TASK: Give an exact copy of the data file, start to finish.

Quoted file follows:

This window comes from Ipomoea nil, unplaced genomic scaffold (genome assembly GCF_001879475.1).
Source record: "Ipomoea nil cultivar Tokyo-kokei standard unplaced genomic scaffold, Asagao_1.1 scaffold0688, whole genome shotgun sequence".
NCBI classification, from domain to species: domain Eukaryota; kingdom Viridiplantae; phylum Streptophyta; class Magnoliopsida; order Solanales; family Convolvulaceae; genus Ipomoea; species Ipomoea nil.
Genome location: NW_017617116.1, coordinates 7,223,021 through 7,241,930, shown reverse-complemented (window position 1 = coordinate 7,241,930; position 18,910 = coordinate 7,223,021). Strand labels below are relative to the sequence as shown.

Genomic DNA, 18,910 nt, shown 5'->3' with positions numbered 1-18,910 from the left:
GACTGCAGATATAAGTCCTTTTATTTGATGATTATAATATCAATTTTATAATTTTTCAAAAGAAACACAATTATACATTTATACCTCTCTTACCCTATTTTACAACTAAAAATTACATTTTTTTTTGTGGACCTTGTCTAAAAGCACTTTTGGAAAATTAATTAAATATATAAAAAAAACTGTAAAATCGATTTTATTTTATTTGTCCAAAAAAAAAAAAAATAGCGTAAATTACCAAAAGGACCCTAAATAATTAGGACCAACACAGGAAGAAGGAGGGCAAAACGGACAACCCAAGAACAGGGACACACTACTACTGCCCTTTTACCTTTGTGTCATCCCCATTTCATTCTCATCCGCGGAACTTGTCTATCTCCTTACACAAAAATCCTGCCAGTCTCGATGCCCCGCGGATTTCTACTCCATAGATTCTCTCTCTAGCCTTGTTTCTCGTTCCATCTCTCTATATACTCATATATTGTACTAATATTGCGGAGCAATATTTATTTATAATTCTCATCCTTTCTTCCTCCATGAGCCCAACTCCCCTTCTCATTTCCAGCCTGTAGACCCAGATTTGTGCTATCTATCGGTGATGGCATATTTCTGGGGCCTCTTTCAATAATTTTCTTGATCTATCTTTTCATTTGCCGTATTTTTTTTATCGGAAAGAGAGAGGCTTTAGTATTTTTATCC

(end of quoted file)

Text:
This window comes from Ipomoea nil, unplaced genomic scaffold (genome assembly GCF_001879475.1).
Source record: "Ipomoea nil cultivar Tokyo-kokei standard unplaced genomic scaffold, Asagao_1.1 scaffold0688, whole genome shotgun sequence".
NCBI classification, from domain to species: domain Eukaryota; kingdom Viridiplantae; phylum Streptophyta; class Magnoliopsida; order Solanales; family Convolvulaceae; genus Ipomoea; species Ipomoea nil.
Genome location: NW_017617116.1, coordinates 7,223,021 through 7,241,930, shown reverse-complemented (window position 1 = coordinate 7,241,930; position 18,910 = coordinate 7,223,021). Strand labels below are relative to the sequence as shown.

Genomic DNA, 18,910 nt, shown 5'->3' with positions numbered 1-18,910 from the left:
GACTGCAGATATAAGTCCTTTTATTTGATGATTATAATATCAATTTTATAATTTTTCAAAAGAAACACAATTATACATTTATACCTCTCTTACCCTATTTTACAACTAAAAATTACATTTTTTTTTGTGGACCTTGTCTAAAAGCACTTTTGGAAAATTAATTAAATATATAAAAAAAACTGTAAAATCGATTTTATTTTATTTGTCCAAAAAAAAAAAAAATAGCGTAAATTACCAAAAGGACCCTAAATAATTAGGACCAACACAGGAAGAAGGAGGGCAAAACGGACAACCCAAGAACAGGGACACACTACTACTGCCCTTTTACCTTTGTGTCATCCCCATTTCATTCTCATCCGCGGAACTTGTCTATCTCCTTACACAAAAATCCTGCCAGTCTCGATGCCCCGCGGATTTCTACTCCATAGATTCTCTCTCTAGCCTTGTTTCTCGTTCCATCTCTCTATATACTCATATATTGTACTAATATTGCGGAGCAATATTTATTTATAATTCTCATCCTTTCTTCCTCCATGAGCCCAACTCCCCTTCTCATTTCCAGCCTGTAGACCCAGATTTGTGCTATCTATCGGTGATGGCATATTTCTGGGGCCTCTTTCAATAATTTTCTTGATCTATCTTTTCATTTGCCGTATTTTTTTTATCGGAAAGAGAGAGGCTTTAGTATTTTTATCC